Would you take a dementia test? Why it may be better to know the worst | Personal Finance | Finance

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While many will understandably prefer not to know the worst, there may be financial and emotional advantages in being prepared.

A diagnosis could help people set out their health and financial wishes while they still retain full mental capacity, easing the burden on loved ones later.

It’s a tough decision, but more of us may consider taking it.

Predicting loss of mental capacity may become more accurate as researchers have found found that almost everyone with two copies of gene variant ApoE4 goes on to develop Alzheimer’s.

This issue hit the headlines recently when Thor actor Chris Hemsworth revealed he has two copies of the ApoE4 gene.

Samantha Warner, senior associate at solicitors Winckworth Sherwood, said a new dementia blood test developed two years ago can predict onset of the disease more than a decade before symptoms appear.

“Although only available privately in the US and Hong Kong, recent funding arrangements make the prospect of the test becoming available through the NHS more likely.”

Warner said that uncovering the risk of developing dementia could pave the way for valuable conversations over your preferred care and funeral arrangements and help loved ones act in your best interests. 

“Although some may be hesitant, the prediction could also be an opportunity to get your affairs in order well ahead of a decline in mental capacity.”

In practice, many won’t want to know what’s coming their way. I certainly won’t be taking one and in any case, dementia tests are hard to come by at the moment.

It’s also perfectly possible to make plans for your final years without taking a test.

The one thing everyone should do, is write their will. “Make sure yours is up to date and reflects your current wishes. Also, make doubly sure your executors know where the original is located,” Warner said.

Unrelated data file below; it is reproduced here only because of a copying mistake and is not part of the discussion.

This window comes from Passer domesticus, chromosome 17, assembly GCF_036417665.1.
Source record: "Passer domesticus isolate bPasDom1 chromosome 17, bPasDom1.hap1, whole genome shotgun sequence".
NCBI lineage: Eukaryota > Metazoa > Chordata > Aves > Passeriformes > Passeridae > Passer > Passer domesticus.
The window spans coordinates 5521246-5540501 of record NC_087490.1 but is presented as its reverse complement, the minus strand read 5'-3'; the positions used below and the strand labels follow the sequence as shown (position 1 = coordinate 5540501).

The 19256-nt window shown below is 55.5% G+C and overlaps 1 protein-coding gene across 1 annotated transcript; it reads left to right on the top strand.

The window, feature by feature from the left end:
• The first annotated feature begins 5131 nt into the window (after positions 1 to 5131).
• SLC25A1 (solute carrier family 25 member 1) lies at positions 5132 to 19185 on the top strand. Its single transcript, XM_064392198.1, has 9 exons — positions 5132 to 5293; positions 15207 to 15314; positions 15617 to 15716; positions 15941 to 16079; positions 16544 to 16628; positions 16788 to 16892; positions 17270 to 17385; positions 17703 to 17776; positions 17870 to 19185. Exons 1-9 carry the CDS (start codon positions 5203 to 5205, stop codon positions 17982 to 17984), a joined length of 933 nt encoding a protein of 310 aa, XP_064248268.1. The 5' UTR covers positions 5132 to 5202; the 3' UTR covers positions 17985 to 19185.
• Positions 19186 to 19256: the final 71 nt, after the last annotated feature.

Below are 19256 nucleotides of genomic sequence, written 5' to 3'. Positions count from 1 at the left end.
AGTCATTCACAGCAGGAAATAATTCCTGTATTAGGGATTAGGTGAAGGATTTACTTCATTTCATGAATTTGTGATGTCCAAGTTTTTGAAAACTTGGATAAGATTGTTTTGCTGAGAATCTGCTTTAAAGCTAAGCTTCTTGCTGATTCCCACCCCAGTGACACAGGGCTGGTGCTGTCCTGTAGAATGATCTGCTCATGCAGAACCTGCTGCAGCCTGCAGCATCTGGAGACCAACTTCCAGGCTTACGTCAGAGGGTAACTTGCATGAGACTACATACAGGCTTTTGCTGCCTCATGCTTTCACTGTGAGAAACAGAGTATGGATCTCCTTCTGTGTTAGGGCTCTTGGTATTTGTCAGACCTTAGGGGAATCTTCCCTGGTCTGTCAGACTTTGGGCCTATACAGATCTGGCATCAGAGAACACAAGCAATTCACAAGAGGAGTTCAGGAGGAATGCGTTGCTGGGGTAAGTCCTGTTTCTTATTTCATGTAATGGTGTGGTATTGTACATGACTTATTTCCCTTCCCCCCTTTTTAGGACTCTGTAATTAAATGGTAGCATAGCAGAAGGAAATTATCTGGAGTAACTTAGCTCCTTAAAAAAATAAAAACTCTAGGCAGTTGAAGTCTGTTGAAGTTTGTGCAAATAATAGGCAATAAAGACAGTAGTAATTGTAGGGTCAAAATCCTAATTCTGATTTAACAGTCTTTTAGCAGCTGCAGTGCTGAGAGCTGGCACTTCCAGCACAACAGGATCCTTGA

The next step is to set up a Lasting Power of Attorney (LPA) to appoint people you trust to manage your affairs when you can no longer do so yourself.

Warner said without an LPA, your loved ones would have to apply for a court appointed deputy to make decisions on your behalf. “This is a far a more expensive and time-consuming process.”

There are two main types of LPA. The first is a Property and Financial Affairs LPA, that allows your attorneys to manage your bank accounts, pensions and any property that you own, making key decisions and paying bills.

The second type, a Health and Welfare LPA, gives attorneys the power to make health and care decisions such as where you live and whether you should receive life-sustaining treatment.

A Health and Welfare LPA is the only way for someone to ensure their wishes are honoured if they become incapacitated or need end-of-life care, said Fiona Mainwaring, head of wills and probate at law firm ORJ.

The Parliamentary Health Service Ombudsman recently found that during the Covid pandemic, doctors breached human rights by making do-not-resuscitate (DNR) orders without informing the patient or their family in at least 13 cases.

Mainwaring said many assume next of kin will be consulted, but this does not always happen. “An LPA should help ensure your wishes regarding end-of-life care are carried out, by appointing a family member or trusted friend to be included in any clinical decisions.”

Only around 15 percent of Britons have an LPA and, typically, people only consider one as they get older or their health begins to fail.

Mainwaring said do not leave it too late. “Sadly, catastrophic events can happen at any stage of life that leave you unable to make decisions yourself. It can be very reassuring to know that a trusted family member or friend will act in your best interests should the need arise.”

Testing for dementia may be a step too far for most of us but there is still plenty you can do to protect your family in case your mental capacity fails. Afterwards, it will be too late.

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